Western Norway, the region along the Atlantic coast of southern Norway, is a spectacular land with its fjords, lakes, waterfalls and mountains. In Norwegian, it is called Vestlandet (“The west land”) or Vest-Norge (in Bokmål) and Vest-Noreg (in Nynorsk).
Norway’s second-largest city Bergen is in this region. A popular trip from there is “Norge i et nøtteskall” (Norway in a nutshell), by train to Myrdal and the train from there to the village of Flåm, one of the steepest railway tracks in the world, with spectacular views. This is followed by boat through the fjords and train back to Bergen.
The Sognefjord or Sognefjorden is the largest and deepest fjord in Norway, stretching 205 kilometres inland from the ocean. The famous “Stavkyrkje”, Stave church, in Borgund is a beautifully preserved wooden church, just south of Sognefjord. It was built around 1150, and, amazingly, it has been preserved for so long.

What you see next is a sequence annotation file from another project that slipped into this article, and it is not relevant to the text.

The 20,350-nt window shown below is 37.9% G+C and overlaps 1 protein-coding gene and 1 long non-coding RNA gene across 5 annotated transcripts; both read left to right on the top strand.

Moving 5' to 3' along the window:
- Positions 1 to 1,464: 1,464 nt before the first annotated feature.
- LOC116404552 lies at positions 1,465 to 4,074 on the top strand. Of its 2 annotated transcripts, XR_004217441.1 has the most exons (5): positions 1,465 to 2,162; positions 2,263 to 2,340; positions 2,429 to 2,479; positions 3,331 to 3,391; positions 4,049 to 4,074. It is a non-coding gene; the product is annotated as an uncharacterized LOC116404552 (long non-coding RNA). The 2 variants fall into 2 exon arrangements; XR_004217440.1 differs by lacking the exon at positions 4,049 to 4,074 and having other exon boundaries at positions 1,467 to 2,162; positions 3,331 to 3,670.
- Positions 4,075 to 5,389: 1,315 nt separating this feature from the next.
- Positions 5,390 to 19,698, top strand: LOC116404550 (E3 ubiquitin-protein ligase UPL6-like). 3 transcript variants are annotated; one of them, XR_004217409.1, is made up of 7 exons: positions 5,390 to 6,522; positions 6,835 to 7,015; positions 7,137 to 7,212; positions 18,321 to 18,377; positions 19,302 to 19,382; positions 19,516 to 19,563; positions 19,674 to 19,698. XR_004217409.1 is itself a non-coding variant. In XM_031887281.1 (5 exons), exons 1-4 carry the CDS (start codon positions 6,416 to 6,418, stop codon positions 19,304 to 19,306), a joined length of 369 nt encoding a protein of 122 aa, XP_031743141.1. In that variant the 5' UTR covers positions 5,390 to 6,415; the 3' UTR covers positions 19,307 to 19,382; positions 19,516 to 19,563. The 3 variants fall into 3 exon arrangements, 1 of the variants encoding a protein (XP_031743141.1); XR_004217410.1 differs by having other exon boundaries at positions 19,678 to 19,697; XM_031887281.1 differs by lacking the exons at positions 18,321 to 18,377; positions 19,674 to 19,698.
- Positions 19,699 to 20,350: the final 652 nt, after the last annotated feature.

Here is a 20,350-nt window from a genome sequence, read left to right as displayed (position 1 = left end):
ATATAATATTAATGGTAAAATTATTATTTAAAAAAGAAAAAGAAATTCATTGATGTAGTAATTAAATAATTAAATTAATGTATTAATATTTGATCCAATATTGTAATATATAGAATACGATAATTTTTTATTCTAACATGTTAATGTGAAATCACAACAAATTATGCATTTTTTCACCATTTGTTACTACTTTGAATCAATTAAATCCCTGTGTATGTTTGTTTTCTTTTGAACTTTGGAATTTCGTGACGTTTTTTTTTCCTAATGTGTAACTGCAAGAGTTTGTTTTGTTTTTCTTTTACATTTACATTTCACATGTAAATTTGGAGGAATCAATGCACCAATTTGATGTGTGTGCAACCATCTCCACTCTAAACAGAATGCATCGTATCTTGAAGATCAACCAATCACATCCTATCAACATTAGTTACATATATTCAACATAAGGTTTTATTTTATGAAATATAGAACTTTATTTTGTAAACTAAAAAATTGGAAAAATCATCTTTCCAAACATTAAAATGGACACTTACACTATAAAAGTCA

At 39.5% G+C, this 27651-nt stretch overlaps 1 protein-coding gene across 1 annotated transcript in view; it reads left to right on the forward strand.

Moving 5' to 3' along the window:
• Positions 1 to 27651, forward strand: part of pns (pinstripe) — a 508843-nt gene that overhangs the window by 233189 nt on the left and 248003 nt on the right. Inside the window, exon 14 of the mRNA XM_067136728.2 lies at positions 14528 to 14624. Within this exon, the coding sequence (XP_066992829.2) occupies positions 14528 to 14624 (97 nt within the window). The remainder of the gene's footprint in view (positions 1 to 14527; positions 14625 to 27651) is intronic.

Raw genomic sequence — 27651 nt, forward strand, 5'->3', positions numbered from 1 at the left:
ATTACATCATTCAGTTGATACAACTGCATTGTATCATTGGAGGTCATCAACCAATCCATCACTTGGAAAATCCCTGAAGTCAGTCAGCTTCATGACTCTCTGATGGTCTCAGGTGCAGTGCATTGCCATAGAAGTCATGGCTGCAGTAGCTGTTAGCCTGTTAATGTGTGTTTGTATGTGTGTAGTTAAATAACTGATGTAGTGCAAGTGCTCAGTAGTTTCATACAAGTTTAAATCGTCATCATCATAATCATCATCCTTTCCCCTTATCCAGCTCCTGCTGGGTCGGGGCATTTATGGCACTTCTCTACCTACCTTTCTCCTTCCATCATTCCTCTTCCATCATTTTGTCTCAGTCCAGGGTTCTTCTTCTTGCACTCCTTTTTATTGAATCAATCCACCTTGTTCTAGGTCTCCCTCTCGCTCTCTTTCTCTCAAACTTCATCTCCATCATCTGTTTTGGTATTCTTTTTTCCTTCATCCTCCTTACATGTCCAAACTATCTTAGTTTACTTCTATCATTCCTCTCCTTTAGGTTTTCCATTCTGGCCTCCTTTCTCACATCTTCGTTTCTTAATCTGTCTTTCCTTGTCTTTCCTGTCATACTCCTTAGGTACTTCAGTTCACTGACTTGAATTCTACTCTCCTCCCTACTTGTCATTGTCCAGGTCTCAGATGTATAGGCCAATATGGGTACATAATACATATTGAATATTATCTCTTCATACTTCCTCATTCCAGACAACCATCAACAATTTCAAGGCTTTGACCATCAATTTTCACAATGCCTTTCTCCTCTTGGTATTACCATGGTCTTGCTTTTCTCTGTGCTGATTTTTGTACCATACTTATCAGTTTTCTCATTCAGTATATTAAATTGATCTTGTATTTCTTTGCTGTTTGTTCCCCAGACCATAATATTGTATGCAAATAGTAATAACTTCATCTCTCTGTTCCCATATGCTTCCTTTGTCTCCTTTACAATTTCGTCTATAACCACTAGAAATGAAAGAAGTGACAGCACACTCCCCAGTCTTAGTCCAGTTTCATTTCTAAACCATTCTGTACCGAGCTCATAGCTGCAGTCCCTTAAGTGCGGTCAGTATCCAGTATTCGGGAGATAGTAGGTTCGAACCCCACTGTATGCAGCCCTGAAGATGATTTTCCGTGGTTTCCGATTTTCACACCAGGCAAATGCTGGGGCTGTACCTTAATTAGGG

On the south shore of a fjord, on the coast and about 500 kilometres north of Oslo, is Trondheim, the third-largest city of Norway in Trøndelag county, the Mid-Norway region, with a population of about 205,000. It was founded in 997 as a trading post, named Kaupangen and it served as the capital of Norway during the Viking Age until 1217. It was founded in 997 as a trading post, and, until 1217, was the capital of Norway during the Viking Age. It still has its wooden warehouses on both sides of river Nidelva. The city has a mild climate for its northerly latitude.